Considering Gender

There is a difference of $10K between the median salaries of men and women. Keeping all other variables constant—same roles, same skills—women make less than men.

Age, Experience, and Industry

Experience and age are two important variables that influence salary. The coefficient for experience (+3.8) translates to an increase of $2K–$2.5K on average, per year of experience. As for age, the biggest jump is between people in their early and late 20s, but the difference between those aged 31–65 and those over 65 is also significant.

We also asked respondents to rate their bargaining skills on a scale of 1 to 5, and those who gave higher self-evaluations tended to have higher salaries. The difference in salary between two data scientists, one with a bargaining skill “1” and the other with “5”, with otherwise identical demographics and skills, is expected to be $10K–$15K.

Finally, in terms of work-life balance, our results show that once you are working beyond 60 hours, salary estimates actually go down.

How You Spend Your Time

Importance of Tasks

The type of work respondents do was captured through four different types of questions:

  • involvement in specific tasks
  • job title
  • time spent in meetings
  • time spent coding

For every task, respondents chose from three options: no engagement, minor engagement, or major engagement.

The task with the greatest impact on salary (i.e., the greatest coefficient) was developing prototype models. Respondents who indicated major engagement with this task received on average a $7.4K boost, based on our model. Even minor engagement in developing prototype models had a +4.4 coefficient.

Relevance of Job Titles

When both tasks and job titles are included in the training set, job title “wins” as a better predictor of salary. It’s notable however, that titles themselves are not necessarily accurate at describing what people do. For example, even among architects there was only a 70% rate of major engagement in planning large software projects—a task that theoretically defines the role. Since job title does perform well as a salary predictor, despite this inconsistency, it may be that “architect,” for example, is a symbol of seniority as much as anything else.

Respondents with “upper management” titles—mostly C-level executives at smaller companies, directors and VPs—had a huge coefficient of +20.2. Engagement in tasks associated with managerial roles also had a positive impact on salary, namely: organizing team projects (+9.7), identifying business problems to be solved with analytics (+1.5/+6.7), and communicating with people outside the company (+5.4).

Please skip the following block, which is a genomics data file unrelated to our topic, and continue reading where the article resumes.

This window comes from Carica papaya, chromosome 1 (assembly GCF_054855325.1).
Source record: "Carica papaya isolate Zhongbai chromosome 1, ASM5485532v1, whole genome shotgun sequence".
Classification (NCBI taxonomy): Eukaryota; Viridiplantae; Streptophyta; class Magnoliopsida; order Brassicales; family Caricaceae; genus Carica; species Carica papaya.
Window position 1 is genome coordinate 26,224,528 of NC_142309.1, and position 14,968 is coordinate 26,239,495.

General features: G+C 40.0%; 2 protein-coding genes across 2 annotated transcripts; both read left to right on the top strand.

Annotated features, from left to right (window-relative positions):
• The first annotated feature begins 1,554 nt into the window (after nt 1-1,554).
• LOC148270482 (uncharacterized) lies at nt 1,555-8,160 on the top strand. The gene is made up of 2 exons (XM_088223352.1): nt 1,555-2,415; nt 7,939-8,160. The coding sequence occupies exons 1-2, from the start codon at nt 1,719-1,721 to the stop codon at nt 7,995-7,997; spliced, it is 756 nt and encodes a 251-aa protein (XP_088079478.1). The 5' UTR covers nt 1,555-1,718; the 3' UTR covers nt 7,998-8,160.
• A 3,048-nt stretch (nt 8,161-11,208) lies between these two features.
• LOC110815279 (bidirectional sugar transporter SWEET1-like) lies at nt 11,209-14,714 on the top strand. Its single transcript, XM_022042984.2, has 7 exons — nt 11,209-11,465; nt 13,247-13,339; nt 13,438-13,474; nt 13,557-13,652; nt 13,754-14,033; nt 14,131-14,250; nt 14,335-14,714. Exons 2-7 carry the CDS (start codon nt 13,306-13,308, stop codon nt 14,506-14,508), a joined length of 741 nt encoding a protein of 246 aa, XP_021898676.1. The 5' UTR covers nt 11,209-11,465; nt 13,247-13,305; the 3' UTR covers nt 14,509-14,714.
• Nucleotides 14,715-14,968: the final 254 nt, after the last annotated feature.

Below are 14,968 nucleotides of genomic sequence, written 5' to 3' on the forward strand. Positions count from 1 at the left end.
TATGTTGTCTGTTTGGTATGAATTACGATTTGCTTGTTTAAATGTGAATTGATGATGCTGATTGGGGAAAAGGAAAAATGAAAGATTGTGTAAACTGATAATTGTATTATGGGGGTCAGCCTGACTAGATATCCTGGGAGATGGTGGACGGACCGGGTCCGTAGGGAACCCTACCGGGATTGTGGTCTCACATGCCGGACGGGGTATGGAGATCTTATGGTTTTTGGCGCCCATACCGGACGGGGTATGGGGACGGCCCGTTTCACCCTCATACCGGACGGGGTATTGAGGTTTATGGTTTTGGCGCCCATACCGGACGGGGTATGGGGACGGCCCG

Time Spent in Meetings

People who spend more time in meetings tend to make more. This is the variable we often use as a reminder that the model does not guarantee that the relationships between significant variables and salary are causative: if someone starts scheduling many meetings (and doesn’t change anything else in their workday) it is unlikely that this will lead to anything positive, much less a raise.1

Role of Coding

The highest median salaries belong to those who code 4–8 hours per week; the lowest to those who don’t code at all. Notably, only 8% of the sample reported that they don’t code at all, significantly down from last year’s 20%. Coding is clearly an integral part of being a data scientist.

1Of course, we haven’t actually tested this. If you try it out, let us know how it goes.

The Impact of Tool Choice

The Top Tools

The top two tools in the sample were Excel and SQL, both with use by 69% of the sample, followed by R (57%) and Python (54%). Compared to last year, Excel is up (from 59%), as is R (from 52%), while SQL and Python are only slightly higher than last year.

Over 90% of the sample reported spending at least some time coding, and 80% used at least one of Python, R, and Java, although only 8% used all three. The most commonly used tools (except for operating systems) were included in the model training data as individual coefficients; of these, Python, JavaScript, and Excel had significant coefficients: +4.6, –2.2 and –7.4, respectively. Less commonly used tools were first grouped together into clusters and aggregate features were included that represent counts of tools used from each cluster. For five clusters that were found to have a significant correlation with salary, coefficients are added on a per-tool basis.2